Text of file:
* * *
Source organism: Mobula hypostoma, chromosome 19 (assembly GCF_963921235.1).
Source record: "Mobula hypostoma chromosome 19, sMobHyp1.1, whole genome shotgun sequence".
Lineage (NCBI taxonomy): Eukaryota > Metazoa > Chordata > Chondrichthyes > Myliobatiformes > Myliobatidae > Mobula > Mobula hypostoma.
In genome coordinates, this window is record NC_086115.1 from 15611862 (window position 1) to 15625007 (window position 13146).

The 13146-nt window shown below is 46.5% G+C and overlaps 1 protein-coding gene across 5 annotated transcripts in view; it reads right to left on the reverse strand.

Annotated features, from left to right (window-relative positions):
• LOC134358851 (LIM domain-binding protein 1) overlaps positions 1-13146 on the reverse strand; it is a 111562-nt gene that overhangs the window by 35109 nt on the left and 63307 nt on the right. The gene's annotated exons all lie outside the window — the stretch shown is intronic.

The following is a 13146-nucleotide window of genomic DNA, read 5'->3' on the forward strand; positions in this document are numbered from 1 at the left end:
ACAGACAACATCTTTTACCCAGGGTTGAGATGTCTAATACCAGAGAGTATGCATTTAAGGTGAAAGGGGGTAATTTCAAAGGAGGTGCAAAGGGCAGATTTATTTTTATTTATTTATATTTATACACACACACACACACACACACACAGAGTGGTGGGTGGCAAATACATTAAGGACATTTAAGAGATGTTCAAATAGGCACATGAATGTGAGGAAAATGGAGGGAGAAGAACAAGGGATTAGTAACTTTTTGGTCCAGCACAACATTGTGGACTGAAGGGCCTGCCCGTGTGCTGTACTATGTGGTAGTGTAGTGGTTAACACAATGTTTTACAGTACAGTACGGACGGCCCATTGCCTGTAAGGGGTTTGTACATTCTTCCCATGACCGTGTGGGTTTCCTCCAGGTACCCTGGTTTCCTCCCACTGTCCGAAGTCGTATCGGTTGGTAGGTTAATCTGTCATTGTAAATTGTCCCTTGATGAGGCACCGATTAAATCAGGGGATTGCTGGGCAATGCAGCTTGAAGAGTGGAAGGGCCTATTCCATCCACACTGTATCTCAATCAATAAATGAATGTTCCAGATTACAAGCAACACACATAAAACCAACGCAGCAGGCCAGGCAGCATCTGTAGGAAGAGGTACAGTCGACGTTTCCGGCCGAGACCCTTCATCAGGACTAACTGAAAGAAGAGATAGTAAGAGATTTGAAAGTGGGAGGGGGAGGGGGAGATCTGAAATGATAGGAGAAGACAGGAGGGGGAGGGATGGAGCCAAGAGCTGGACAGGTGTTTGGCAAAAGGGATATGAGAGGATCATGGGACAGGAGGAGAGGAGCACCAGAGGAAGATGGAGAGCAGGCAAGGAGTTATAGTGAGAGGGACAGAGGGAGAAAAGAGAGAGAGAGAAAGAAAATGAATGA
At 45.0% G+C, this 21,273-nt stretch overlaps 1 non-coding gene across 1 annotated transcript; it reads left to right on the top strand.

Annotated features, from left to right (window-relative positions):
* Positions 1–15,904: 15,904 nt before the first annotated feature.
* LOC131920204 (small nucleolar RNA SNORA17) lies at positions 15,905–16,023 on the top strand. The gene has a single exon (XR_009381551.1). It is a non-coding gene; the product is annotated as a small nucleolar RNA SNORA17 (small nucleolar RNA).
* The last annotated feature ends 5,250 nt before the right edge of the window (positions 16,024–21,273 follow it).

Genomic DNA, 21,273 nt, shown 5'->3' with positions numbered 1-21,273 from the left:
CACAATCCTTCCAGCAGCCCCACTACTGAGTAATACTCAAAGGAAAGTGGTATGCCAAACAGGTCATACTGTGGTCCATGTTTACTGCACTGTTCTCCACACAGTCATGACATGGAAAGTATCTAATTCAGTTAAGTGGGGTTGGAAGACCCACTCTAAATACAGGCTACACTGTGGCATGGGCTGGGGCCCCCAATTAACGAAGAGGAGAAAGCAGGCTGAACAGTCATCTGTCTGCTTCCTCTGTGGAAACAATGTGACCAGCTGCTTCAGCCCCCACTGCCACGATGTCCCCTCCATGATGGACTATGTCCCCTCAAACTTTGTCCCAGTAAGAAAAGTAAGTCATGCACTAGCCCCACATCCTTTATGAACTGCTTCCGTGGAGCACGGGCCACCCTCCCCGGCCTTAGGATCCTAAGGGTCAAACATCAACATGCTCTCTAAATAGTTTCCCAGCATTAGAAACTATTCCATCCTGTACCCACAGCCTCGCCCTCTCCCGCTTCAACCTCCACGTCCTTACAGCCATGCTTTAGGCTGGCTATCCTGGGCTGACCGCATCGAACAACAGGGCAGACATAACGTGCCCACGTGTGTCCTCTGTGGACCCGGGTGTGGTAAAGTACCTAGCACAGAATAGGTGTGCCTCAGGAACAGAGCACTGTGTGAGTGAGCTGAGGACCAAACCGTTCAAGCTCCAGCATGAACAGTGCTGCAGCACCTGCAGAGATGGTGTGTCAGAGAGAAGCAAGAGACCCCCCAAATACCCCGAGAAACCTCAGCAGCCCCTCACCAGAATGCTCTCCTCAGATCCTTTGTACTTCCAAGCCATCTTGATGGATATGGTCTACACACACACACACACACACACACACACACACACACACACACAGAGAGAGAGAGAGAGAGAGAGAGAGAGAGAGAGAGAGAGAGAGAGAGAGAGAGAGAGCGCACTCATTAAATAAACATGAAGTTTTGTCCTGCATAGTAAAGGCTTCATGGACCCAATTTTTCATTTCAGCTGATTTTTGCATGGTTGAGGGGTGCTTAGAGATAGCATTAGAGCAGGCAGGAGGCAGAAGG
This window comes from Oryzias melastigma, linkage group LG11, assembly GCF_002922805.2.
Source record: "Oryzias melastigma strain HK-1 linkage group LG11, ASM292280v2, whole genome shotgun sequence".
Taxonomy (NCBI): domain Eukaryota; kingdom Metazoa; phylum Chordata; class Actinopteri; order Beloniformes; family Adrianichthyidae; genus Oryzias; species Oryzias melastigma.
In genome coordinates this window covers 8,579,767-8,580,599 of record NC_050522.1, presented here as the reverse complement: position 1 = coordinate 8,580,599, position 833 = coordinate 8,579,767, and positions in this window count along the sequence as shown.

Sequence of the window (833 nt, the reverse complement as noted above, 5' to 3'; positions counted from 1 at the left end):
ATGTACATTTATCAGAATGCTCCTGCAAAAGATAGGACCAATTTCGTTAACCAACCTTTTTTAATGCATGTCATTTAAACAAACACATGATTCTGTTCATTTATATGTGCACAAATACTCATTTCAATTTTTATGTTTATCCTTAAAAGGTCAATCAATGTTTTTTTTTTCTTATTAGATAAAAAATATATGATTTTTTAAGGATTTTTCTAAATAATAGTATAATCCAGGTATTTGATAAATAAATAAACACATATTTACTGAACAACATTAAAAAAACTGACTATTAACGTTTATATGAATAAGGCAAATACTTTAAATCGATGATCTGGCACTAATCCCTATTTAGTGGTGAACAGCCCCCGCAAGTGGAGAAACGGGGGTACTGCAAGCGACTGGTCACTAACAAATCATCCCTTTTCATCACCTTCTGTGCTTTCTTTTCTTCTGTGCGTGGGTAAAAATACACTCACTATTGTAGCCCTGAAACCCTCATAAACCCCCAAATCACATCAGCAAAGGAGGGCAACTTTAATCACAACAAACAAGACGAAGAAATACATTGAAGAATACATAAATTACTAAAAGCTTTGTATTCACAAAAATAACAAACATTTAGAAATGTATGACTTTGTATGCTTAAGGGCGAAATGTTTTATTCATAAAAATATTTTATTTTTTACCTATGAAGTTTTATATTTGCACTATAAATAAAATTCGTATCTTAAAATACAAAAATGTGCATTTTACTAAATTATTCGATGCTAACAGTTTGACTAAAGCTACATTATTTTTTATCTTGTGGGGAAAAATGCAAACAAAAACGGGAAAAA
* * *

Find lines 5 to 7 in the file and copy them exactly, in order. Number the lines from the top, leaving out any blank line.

The 13146-nt window shown below is 46.5% G+C and overlaps 1 protein-coding gene across 5 annotated transcripts in view; it reads right to left on the reverse strand.

Annotated features, from left to right (window-relative positions):
• LOC134358851 (LIM domain-binding protein 1) overlaps positions 1-13146 on the reverse strand; it is a 111562-nt gene that overhangs the window by 35109 nt on the left and 63307 nt on the right. The gene's annotated exons all lie outside the window — the stretch shown is intronic.